Legendary comic makes triumphant late night debut
Stephen Colbert used to play a narcissist conservative pundit. Now, he said, he’s just a narcissist.
Popular comedian Stephen Colbert made the transition to late-night TV Tuesday night for the debut of “The Late Show with Stephen Colbert.” Expectations were high, as not only was the popular pundit coming off his extraordinarily popular Comedy Central show—where he satirized the far-right as an arch-conservative caricature—but he was also filling the seat of the legendary David Letterman, who had been a fixture on late night television for thirty years before his retirement earlier this year.
Colbert rose to expectations, demonstrating that he was more than ready for the challenge.
If it weren’t for all the references to the fact that this was his inaugural show, you would be forgiven for thinking Colbert had been hosting the show for years. He had a fantastic stage presence, honed from years of working on “The Daily Show” and “The Colbert Report,” and without the constraints of the Colbert character he is free to experiment with different kinds of jokes, so even old Colbert fans won’t know what to expect going forward.
A lot of his mannerisms, as well as his particular style of humor, will be immediately recognizable to the “Colbert Nation,” but the new side of Colbert is fresh enough to be engaging, and I look forward to getting to know the comedian behind the bluster.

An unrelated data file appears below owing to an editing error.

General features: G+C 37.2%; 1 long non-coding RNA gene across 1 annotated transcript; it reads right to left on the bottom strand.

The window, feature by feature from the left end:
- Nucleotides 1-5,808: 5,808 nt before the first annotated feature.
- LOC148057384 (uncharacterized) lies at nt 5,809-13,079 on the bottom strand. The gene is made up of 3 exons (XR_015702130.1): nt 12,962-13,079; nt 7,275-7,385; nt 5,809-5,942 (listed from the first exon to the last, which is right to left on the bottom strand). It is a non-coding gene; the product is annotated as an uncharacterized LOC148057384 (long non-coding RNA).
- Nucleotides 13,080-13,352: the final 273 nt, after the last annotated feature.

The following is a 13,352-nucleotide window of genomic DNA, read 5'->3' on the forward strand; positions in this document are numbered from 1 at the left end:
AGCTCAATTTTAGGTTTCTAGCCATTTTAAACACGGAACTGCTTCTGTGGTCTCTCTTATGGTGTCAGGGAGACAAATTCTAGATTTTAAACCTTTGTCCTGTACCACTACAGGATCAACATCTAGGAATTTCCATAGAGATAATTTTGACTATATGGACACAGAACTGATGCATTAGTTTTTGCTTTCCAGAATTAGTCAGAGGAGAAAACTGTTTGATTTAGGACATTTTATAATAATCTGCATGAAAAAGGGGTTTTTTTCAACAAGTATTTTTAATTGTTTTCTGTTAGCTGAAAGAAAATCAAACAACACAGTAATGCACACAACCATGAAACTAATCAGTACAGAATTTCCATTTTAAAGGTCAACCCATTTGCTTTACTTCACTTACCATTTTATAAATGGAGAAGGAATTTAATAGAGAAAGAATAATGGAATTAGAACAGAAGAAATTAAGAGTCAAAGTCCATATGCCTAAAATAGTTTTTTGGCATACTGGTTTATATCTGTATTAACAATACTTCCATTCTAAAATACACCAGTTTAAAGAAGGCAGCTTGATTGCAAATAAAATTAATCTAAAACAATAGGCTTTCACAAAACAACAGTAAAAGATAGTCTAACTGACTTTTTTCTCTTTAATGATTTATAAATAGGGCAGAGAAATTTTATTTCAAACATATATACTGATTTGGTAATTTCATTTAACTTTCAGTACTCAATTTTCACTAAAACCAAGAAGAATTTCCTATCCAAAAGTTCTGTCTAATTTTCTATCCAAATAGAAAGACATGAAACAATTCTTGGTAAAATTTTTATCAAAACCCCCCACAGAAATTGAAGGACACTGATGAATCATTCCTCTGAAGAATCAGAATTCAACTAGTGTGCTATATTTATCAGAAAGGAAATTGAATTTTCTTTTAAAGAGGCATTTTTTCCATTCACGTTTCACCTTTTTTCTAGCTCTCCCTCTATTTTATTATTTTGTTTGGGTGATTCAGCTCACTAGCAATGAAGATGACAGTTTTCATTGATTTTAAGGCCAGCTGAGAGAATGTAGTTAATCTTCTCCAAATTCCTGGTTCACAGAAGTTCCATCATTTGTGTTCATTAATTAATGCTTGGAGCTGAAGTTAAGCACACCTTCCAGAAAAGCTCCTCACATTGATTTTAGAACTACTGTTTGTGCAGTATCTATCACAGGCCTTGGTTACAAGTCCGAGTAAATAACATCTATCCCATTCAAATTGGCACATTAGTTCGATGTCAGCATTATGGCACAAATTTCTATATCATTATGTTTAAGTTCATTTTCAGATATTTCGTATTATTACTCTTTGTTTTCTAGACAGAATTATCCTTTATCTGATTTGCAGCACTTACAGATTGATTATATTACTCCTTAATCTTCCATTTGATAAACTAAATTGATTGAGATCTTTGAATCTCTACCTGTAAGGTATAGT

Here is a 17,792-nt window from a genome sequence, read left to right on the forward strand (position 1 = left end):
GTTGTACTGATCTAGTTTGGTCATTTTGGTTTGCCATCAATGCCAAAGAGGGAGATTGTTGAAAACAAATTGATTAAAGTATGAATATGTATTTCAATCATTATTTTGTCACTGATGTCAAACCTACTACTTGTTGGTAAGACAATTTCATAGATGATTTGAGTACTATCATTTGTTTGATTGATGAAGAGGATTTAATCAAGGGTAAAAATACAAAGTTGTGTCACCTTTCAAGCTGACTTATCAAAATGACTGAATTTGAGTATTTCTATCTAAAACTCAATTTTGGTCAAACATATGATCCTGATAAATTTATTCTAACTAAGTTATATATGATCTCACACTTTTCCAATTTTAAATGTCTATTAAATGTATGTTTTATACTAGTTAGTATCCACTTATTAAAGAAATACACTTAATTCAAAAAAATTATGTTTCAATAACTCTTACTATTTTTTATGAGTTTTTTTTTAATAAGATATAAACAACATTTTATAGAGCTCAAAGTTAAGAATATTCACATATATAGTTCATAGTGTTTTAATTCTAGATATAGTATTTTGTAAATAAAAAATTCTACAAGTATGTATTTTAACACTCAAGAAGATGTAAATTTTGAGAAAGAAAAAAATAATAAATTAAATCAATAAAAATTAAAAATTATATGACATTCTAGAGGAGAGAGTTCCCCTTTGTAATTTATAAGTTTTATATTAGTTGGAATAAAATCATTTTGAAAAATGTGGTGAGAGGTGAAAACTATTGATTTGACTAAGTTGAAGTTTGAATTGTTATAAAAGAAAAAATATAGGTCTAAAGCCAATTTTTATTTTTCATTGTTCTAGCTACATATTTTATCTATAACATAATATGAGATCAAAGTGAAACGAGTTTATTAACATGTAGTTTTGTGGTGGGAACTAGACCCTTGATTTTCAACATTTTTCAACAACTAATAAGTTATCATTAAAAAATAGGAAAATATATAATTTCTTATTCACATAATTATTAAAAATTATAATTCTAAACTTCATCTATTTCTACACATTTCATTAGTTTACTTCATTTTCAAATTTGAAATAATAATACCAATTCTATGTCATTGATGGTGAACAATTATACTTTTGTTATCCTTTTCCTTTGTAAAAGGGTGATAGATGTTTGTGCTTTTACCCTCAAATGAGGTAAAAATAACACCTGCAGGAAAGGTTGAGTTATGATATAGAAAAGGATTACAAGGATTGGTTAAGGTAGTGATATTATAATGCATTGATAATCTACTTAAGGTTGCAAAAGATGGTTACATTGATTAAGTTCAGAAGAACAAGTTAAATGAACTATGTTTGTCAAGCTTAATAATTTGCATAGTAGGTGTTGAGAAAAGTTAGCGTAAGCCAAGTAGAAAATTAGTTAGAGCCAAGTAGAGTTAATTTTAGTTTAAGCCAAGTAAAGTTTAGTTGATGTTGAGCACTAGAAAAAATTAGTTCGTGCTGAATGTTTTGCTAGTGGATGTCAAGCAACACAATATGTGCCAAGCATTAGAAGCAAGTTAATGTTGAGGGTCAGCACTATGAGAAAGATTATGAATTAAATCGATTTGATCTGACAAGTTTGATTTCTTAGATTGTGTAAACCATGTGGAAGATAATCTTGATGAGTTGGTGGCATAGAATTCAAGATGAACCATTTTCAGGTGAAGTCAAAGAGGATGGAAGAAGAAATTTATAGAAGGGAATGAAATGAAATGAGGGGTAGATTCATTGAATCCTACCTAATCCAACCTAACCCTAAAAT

In his new hour-long format, Colbert didn’t miss a beat, especially in his interviews with George Clooney and Jeb Bush. The Clooney interview was much more interesting, as Clooney wasn’t even there to promote anything. “I just came to see you,” he said, “I think they all are too”.
Needless to say, applause and chants of “Stephen! Stephen!” were ever-present. Nobody had come to see Clooney or Bush, and they both knew this.
The sketch about Clooney’s fake “upcoming action thriller” was probably the funniest thing of the night. Nothing Jeb did ever came close.
Jeb was a good guest, too, but it felt a lot like he was there to promote a campaign. Colbert managed to make things interesting by forcing Jeb to directly contrast his positions with his brother George’s, but altogether Clooney came to the proceedings with a greater sense of fun. Jeb held his own in front of a very liberal audience, though, and he and Colbert have a very real charisma that will hopefully come out more in future appearances.
The biggest flaw with Colbert’s inaugural night is that very little was memorable aside from the sketch with George Clooney. “The Colbert Report” had a litany of iconic and memorable moments throughout its historic run, and if you know what Colbert is capable of you may be a tad disappointed at how toned down the show is.
I’m sure that, as he finds his niche in the crowded late night scene, the show will get more unique, but while it was a very good debut this episode is mostly notable only for its novelty. Stephen Colbert is an icon of comedy, and he is enough alone to make a show great, but I do hope things get a bit more interesting sooner in his run rather than later.